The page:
Photographers often use lenses for subjects they are not primarily designed for. Macro lenses, for example, often double as portraiture lenses – especially the ones with medium-long focal lengths. But how about doing it the other way around and using a dedicated portrait lens – such as the Olympus 45mm f/1.8 for micro 4/3 – for macro photography? Not a good idea? Well, no, not if you are only going to use the portrait lens. But if you attach one or two close-up lenses, you will be surprised what can be done with that kind of set-up. Take a look at the following photos I’ve shot with the Olympus OM-D E-M10, 45mm f/1.8, Marumi DHG200 (read my review here) and Raynox DCR-250. It’s important to note that none of these images were cropped.
Let’s take a look at the set-up:
I’m guessing what you are most interested to find out, is how close you can get to your macro subjects with a set-up like this one.
As you can see in the first photo, the Olympus 45mm f/1.8 is not one of those non-macro lenses that can focus very close. Without one of the aforementioned close-up lenses attached, you can expect to fill the frame with a subject not smaller than 14cm or 5.51”.
When you attach the Marumi DHG200, which is a 5-diopter, minimum focusing distance reduces considerably and instead of a 14cm wide/long subject, you can fill the frame with a subject that measures less than 5cm or 2”.
After adding the Raynox DCR-250 (8-diopter) on top of the Marumi, minimum focusing distance gets reduced even further. Magnification ratio doubles to approximately 1:1.4, as now a subject less than 2.5cm or 1” in size can fill the frame. This is very close to a dedicated macro lens with a 1:1 magnification ratio.
Olympus’ 45mm f/1.8 lens is known for its excellent image quality. Fortunately its IQ stays great after you attach the two achromatic close-up lenses. The two images I’ve included down below are 100% crops of the photos at the beginning of the article. Click on the images to view them full size in a new browser tab!
Flash and Diffuser
I’ve been very stubborn in the past regarding flash usage. I’ve considered myself an ambient light only photographer and as such haven’t considered the “secret art” of flash photography to be something worth getting an understanding of. After shooting macro with the Ricoh GRD3 and experimenting with its built-in flash and a DIY diffuser, I’ve seen the light (no pun intended!). Now I only shoot macro without flash with the Nikon 1 V1, because it doesn’t have a built-in flash and I don’t own one of the Nikon 1 flashguns. All of the macros in this article were illuminated with the OM-D E-M10’s built-in flash through a do-it-yourself diffuser made of paper. You can see what it looks like down below.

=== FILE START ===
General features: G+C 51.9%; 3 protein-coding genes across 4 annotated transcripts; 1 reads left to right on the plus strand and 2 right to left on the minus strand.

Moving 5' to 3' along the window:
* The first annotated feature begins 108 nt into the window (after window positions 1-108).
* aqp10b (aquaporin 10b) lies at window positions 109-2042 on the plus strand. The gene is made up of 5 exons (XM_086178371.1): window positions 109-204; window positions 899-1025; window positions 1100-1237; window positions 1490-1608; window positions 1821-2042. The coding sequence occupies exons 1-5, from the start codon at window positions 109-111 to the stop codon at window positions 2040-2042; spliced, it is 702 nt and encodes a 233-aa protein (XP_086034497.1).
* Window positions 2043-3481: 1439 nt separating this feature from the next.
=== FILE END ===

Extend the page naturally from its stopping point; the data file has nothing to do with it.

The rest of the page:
I would urge everyone who hasn’t done it already to try using flash when shooting macro. It makes life so much easier. Shooting handheld is a breeze. But even if you prefer to use a tripod, images turn out so much crisper and you are much more flexible in every way, since you can overpower bright backgrounds and use base ISO for best image quality.
Handheld or Tripod?
I’m a sloth bear myself, which is why I mostly shoot handheld even though I have a nice tripod and a macro focusing rail. I find the two a lot more useful when shooting product type photos indoors than when shooting macro in the field. Even so I plan to use the two accessories more often in the future. That being said, there really is no right or wrong way of shooting macro, especially if you use flash.
Camera settings are dependent on the specific circumstances you are shooting in and the gear you are using. With my gear I usually set aperture to f/8 and shutter speed to the shortest flash sync speed, which is 1/250th of a second. I mostly use single point AF and move the AF box to where I need it. I only switch to MF and turn on focus peaking if the AF repeatedly fails to lock focus, which happens almost never. Since the OM-D E-M10’s built-in flash is rather weak, I set it to full power and set the sensitivity to ISO200. Lowering flash output or ISO is not an option, because photos tend to turn out underexposed.
I guess the bottom line is that if you are a micro four thirds shooter primarily interested in portraiture, but would also like to get a taste of macro photography, getting one of the affordable portrait lenses (Olympus 45mm f/1.8, Panasonic 42.5mm f/1.7 OIS or Sigma 60mm f/2.8) and a couple of achromatic close-up lenses is one of the cheapest ways you can do that. The two achromatic close-up lenses will set you back around 100 to 120 bucks, which is quite affordable compared to a dedicated macro lens like the Olympus 60mm f/2.8. If you prioritize macro over portraiture, however, then why are you even reading this article? Get yourself an Olympus 60mm f/2.8. 😉
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